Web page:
Please ensure Javascript is enabled for purposes of website accessibility

Maryland’s vaccine plan calls for two phases

First to get shots: elderly, first responders, health care providers

A woman receives an injection during phase 3 testing in September for the Janssen Pharmaceutical-Johnson & Johnson vaccine in the United States. On Friday, Oct. 2, 2020, a U.S. advisory panel made recommendations for who should be first in line to get COVID-19 vaccine, including a plea for special efforts by states and cities to get the shots to low-income minority groups. (Johnson & Johnson via AP)

Gov. Larry Hogan Tuesday released the state’s plan for administering a COVID-19 vaccine when it becomes available. The two-phase plan prioritizes the elderly, first responders and health care workers. (Johnson & Johnson via AP)

First responders and the elderly will be the first to receive a vaccination against the coronavirus — when one becomes available — under a plan released Tuesday by Gov. Larry Hogan.

The two-phase plan would prioritize those more likely to be exposed or who are more likely to suffer from the most severe effects of the virus. State officials said the segmented approach is also needed to build public trust in the safety and efficacy of the vaccine.

“In anticipation of a COVID-19 vaccine, Maryland stands ready to order, distribute, and administer it effectively and rapidly as soon as a vaccine becomes available,” Hogan said in a statement. “The State of Maryland’s plan for this historic undertaking will immediately make the vaccine available to Marylanders at highest risk of developing complications from COVID-19 as well as our critical front-line health care workers and essential workers in public safety and education.”

The plan prioritizes health care workers, first responders and nursing home staff and residents as well as teachers, public safety workers and others living in group living situations. Vaccinations for the broader public would occur later.

No decision has been made about exactly who would be eligible for the first round, but the state estimates that 14% of Maryland’s roughly 6 million people will fall into the phase one category.

Currently, there are no vaccines available and it could be months before the Federal Drug Administration authorizes any for emergency use.

The state plan relies, in part, on the federal government supplying kits that include 100 doses of the vaccine as well as syringes, alcohol swabs and personal protection equipment needed to operate the clinics and record cards for patients.

The 68-page draft for Maryland — the state’s first public version — anticipates that a limited supply of the vaccine would be available this fall.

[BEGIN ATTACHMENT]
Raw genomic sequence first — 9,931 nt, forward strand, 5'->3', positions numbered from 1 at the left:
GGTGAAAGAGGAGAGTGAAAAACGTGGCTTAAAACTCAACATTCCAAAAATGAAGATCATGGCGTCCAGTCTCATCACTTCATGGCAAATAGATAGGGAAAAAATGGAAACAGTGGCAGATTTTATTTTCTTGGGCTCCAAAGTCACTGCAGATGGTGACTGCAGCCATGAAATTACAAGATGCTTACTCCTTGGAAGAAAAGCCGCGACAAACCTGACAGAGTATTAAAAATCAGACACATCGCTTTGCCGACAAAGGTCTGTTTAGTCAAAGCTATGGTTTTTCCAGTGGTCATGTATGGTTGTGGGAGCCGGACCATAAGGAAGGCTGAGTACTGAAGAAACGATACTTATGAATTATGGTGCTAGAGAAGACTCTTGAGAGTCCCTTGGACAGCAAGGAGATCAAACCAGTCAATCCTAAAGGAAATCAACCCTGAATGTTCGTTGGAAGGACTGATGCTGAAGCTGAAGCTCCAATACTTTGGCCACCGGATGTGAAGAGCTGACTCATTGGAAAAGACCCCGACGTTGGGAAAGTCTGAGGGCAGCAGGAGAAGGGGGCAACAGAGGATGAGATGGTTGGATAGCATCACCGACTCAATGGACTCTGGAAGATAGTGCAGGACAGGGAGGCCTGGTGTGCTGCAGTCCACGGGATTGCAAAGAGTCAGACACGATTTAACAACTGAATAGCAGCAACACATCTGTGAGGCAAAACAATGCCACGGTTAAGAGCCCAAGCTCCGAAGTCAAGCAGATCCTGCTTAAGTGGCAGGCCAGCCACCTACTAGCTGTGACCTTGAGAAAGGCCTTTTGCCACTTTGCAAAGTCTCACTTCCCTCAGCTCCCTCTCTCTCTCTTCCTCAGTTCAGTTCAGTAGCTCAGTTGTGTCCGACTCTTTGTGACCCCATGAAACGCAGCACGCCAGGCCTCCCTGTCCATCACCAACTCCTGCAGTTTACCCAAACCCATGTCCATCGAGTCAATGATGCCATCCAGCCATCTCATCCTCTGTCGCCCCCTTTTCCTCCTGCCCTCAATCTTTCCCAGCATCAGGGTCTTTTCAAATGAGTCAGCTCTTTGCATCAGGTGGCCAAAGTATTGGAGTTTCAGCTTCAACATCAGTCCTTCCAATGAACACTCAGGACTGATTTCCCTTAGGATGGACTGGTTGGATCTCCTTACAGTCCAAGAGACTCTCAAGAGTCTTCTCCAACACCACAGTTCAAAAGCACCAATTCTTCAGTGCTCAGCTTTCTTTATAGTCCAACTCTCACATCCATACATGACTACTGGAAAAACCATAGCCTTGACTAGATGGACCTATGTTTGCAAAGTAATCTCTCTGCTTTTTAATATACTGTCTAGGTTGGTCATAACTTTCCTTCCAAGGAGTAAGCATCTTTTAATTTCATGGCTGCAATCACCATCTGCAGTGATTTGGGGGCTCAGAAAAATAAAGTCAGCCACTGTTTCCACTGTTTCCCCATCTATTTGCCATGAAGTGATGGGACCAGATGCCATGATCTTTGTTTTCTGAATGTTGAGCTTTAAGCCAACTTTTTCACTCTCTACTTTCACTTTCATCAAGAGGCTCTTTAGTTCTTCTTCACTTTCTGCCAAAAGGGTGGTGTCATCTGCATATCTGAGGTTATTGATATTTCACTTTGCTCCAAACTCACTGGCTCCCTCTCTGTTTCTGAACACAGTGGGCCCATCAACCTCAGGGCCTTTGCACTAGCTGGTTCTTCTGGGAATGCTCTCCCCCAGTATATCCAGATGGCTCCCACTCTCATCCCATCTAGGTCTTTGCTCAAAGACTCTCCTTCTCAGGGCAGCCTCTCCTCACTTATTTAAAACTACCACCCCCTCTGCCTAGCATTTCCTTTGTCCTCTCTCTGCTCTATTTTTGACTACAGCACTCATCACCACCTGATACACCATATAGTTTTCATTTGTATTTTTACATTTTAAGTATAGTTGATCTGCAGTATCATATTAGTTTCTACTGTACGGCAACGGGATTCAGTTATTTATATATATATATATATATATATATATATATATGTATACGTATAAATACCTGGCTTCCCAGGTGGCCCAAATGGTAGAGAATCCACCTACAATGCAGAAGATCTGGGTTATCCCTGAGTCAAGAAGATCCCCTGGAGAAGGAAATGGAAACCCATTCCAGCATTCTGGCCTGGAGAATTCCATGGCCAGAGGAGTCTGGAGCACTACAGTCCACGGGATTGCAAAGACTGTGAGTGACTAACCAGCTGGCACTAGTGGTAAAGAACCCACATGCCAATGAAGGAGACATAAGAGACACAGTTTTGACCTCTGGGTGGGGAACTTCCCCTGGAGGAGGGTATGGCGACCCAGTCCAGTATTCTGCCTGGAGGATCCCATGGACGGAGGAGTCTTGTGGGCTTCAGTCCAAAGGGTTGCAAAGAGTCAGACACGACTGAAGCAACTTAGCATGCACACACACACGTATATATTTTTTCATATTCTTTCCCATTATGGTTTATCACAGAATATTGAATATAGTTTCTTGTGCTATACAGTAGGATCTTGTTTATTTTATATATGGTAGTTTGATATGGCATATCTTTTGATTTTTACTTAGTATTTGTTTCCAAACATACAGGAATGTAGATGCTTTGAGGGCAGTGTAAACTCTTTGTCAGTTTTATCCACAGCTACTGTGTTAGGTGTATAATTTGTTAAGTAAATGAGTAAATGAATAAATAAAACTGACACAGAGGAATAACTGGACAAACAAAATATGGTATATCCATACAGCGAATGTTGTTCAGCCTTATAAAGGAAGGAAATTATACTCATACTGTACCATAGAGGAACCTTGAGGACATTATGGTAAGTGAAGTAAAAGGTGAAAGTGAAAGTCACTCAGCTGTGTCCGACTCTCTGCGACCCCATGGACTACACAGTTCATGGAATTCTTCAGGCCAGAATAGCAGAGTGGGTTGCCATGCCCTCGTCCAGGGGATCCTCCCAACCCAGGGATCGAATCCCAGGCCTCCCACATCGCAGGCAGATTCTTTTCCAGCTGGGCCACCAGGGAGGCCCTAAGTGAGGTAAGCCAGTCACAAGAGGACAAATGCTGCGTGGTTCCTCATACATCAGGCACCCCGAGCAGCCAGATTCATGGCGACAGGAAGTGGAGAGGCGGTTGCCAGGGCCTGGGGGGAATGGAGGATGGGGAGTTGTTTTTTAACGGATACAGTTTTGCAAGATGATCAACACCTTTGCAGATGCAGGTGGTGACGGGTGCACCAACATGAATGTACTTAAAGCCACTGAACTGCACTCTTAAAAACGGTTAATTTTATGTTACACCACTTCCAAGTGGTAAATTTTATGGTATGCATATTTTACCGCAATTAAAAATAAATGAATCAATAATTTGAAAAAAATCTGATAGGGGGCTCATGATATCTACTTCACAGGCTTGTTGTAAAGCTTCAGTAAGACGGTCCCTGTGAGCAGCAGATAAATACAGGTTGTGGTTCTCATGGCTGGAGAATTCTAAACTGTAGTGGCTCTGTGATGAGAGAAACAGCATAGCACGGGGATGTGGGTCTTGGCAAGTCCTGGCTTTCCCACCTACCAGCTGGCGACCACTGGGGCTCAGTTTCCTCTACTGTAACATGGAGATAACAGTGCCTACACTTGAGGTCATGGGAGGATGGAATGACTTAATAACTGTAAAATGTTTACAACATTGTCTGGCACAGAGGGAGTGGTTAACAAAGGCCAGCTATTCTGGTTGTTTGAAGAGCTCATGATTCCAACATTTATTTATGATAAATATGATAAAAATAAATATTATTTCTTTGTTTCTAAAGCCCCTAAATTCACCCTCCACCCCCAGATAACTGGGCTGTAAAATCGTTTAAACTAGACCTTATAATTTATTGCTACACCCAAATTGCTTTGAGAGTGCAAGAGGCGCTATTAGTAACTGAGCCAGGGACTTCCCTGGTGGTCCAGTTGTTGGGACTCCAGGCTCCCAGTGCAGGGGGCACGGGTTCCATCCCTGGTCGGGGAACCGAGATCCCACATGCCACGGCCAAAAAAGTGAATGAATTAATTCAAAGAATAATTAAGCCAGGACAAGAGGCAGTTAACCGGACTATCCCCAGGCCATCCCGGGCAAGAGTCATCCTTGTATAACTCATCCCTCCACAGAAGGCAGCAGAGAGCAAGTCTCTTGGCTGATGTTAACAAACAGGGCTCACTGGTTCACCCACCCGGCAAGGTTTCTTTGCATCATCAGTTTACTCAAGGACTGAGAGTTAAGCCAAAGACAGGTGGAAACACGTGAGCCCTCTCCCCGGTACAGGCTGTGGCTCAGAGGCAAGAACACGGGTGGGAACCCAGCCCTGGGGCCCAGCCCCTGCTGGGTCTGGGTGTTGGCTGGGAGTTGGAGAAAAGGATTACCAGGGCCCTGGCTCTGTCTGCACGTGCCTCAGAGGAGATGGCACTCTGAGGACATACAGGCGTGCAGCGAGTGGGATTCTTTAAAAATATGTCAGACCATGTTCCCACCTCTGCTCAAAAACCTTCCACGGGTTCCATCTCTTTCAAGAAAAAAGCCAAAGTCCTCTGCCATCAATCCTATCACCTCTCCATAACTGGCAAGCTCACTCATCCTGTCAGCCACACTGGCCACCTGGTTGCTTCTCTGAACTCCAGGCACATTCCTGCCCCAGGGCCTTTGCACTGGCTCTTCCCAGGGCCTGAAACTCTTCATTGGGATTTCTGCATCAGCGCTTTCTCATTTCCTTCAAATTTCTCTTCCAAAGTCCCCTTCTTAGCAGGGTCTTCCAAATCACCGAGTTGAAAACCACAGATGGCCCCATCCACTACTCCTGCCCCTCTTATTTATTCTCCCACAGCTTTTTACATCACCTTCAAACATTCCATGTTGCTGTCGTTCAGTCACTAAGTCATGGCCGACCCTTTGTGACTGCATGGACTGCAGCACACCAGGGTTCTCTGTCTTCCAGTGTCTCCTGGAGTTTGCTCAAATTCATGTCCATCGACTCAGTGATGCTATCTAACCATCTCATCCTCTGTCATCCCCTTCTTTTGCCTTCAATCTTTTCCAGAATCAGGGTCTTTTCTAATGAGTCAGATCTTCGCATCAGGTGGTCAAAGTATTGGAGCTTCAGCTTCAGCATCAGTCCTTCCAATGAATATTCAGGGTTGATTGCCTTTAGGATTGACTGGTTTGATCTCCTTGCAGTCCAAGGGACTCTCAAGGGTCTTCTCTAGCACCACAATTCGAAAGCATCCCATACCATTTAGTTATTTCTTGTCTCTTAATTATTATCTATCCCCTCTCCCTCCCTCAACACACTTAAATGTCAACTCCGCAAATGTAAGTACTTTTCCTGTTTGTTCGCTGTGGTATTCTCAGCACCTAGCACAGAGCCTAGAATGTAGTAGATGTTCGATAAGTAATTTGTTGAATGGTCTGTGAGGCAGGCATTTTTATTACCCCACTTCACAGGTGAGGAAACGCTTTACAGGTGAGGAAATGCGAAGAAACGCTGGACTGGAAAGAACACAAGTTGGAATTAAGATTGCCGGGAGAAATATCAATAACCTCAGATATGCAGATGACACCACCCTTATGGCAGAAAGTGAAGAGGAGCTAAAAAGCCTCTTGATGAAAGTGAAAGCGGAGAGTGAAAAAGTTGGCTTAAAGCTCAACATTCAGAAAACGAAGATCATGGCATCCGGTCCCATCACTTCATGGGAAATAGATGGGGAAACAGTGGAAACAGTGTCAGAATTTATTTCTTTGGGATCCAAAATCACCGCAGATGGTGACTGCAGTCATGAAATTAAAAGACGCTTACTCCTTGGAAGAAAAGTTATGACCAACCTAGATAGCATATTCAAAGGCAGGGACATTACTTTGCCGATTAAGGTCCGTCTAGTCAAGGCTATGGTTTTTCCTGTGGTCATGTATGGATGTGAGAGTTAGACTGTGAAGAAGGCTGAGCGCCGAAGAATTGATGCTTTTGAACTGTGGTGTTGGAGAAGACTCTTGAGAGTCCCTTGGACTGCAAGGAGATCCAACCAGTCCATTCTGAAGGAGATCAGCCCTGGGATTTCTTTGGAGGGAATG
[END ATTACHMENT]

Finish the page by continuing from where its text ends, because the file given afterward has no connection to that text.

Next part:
Even so, once a vaccination is available, it may be limited to no more than 10o million doses nationwide, if that, according to some projections. The initial amount would not be enough to provide every person with a dose.

Most who receive the vaccination will require two doses. The state plan calls for a notification system that will remind patients to schedule that second dose at 21- or 28-day intervals.

Many of the vaccines will require specialized handling, including ultra-cold storage. Some vaccines under development must be stored at minus 70 degrees celsius — three times colder than a standard home freezer.

The state’s plan anticipates a high demand for the vaccine from a portion of the state population.

“However, current surveys indicate a high degree of vaccine hesitancy. A segmented approach sensitive to social and cultural nuances of Marylanders will be necessary to gain vaccine trust,” according to a draft of the plan. A recent Goucher Poll found that Marylanders were almost evenly split when asked their willingness to have a COVID-19 vaccine shot.

The state plans to hire an outside firm to creating a marketing strategy to build confidence in the vaccine and the program.

“With the rapid development and licensing of COVID-19 vaccines, there will be concerns as to the safety and efficacy of the vaccine,” according to the report. “Messaging will need to instill confidence in the vaccine and describe the process for reporting vaccine adverse events.”

Marketing efforts would begin prior to the availability of the vaccine and focus on educating the public on how vaccines are developed, approved, and monitored for safety and efficacy. The campaign also would explain the difference between the FDA’s emergency authorization process and the approval and licensing process.

The second phase of the state plan would likely not begin before Maryland has an ample supply of the vaccine and it has reached its targets for vaccinations of groups in the first phase.

Once goals in both phases are reached, the state could then move to a routine vaccination strategy.

The state is already in the process of recruiting doctors, clinics, pharmacists and hospitals to help in the vaccination process.

To purchase a reprint of this article, contact